(OAK HILLS, Calif.) -- What started as a small scrape from the corner of the family's fish tank five years ago may end in the amputation of a champion teen gynmast's hand.
Hannele Cox, 13, from Oak Hills, California has battled a rare, flesh-eating infection she contracted from the tank when she was 8 and doctors have been unable to stop it from spreading. The bacteria has now spread to the bones of her right hand.
"I can't use that hand at all. I'm in pain all the time," says Cox.
Over the years, the infection has forced Cox to quit sports like volleyball and gymnastics, despite having won an American Athletic Union gymnastics championship. The infection has become so severe that the eighth grader has been unable to write or do school work because her dominant hand is constantly shaking with pain.
Mycobacterium marinum, sometimes referred to as fish tank granuloma, usually eats away at only the surface of the skin. But in Cox's case it has infected several bones in her right hand, a development which could mean amputation of her right hand.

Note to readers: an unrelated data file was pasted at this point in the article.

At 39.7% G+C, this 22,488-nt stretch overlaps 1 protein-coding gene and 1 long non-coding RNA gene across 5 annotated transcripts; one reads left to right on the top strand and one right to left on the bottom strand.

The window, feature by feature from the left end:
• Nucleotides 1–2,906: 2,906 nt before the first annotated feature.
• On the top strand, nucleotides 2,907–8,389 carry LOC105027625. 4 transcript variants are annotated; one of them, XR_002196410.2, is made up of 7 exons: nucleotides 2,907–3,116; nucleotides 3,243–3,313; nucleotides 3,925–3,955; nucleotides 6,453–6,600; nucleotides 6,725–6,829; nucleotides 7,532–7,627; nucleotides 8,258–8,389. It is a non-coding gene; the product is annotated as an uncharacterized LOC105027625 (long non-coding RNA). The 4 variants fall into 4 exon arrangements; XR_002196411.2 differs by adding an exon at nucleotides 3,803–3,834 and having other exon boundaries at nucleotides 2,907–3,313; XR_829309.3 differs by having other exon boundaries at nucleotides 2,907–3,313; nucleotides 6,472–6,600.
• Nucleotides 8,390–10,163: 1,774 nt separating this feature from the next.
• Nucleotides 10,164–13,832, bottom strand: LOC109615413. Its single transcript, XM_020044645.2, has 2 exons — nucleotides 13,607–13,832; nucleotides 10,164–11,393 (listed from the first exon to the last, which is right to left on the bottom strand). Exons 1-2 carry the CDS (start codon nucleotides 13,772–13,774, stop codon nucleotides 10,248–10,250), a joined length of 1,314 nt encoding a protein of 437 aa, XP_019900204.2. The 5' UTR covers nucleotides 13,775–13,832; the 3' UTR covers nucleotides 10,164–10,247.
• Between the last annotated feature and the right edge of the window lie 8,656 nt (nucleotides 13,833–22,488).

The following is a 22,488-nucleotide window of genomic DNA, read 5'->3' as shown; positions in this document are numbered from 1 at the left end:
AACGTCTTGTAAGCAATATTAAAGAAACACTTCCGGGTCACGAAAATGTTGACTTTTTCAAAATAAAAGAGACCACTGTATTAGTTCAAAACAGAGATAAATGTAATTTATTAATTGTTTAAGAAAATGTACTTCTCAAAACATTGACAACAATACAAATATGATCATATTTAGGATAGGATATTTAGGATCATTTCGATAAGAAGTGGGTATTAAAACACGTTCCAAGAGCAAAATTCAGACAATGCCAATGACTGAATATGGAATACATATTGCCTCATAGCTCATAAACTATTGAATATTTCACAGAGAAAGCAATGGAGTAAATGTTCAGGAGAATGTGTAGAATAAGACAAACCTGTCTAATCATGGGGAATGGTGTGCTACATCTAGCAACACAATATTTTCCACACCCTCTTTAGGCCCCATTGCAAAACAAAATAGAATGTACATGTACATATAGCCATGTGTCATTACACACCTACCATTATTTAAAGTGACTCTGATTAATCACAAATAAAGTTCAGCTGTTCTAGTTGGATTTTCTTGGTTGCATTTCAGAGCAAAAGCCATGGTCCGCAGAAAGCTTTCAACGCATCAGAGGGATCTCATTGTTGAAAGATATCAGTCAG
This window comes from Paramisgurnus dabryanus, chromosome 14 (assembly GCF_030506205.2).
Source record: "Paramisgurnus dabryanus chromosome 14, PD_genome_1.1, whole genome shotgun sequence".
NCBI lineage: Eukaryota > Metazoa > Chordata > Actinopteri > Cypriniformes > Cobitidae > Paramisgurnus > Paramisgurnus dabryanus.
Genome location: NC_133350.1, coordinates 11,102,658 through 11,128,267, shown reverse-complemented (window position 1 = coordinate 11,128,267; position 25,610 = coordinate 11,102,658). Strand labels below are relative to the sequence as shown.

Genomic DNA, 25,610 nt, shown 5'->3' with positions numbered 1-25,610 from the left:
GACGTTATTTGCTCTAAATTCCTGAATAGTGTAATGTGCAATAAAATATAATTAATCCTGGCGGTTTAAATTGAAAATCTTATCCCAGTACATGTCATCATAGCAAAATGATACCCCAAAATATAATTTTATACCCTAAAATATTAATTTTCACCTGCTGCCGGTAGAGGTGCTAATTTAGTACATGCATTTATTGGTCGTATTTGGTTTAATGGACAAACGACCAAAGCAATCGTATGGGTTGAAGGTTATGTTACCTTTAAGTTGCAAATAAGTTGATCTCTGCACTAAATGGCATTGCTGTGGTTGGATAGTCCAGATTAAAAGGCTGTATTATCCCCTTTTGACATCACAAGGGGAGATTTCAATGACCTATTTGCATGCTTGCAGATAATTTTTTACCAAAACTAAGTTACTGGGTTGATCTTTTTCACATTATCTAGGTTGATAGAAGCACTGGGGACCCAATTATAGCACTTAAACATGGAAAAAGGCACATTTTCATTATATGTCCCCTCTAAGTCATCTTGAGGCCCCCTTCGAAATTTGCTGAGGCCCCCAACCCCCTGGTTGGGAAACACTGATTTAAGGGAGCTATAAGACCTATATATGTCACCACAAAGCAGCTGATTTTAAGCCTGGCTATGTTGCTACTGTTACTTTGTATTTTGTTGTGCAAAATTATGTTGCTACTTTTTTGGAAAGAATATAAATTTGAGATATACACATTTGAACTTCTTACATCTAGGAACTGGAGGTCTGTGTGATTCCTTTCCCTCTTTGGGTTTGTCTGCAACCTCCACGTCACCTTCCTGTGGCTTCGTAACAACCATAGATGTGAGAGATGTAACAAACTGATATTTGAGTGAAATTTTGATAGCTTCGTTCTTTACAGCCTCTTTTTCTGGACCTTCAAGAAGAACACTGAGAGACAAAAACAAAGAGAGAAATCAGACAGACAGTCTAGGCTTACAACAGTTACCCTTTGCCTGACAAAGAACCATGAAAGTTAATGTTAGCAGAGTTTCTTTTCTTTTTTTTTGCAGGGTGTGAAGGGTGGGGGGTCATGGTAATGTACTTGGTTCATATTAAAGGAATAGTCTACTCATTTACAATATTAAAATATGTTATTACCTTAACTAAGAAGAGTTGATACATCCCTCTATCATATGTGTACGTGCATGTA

Doctors at the Loma Linda Medical Center and UCLA Medical Center have tried multiple types of antibiotics and two surgeries to remove infected tissue, but the bacteria seems to have become drug-resistant. Fearing she may be infected with a "superbug" strain of the bacteria, the Cox family is seeking further treatment for her with infectious disease experts at Denver, Colorado's National Jewish Health medical center next week.
"I'm afraid they won't be able to fix it," the teen girl says of her upcoming trip to Denver. "I'm afraid they'll mess up again and I'll go through something I didn't have to, like with the past treatments."
Her mother is also looking ahead to the Denver trip with concern.
"When I found out that it had spread to her bones, I think that's the hardest I've cried in this whole thing. I just lost it," says the teen's mom, Amy Cox. "After years of doctors not taking this seriously, this trip [to Denver] is our last hope."
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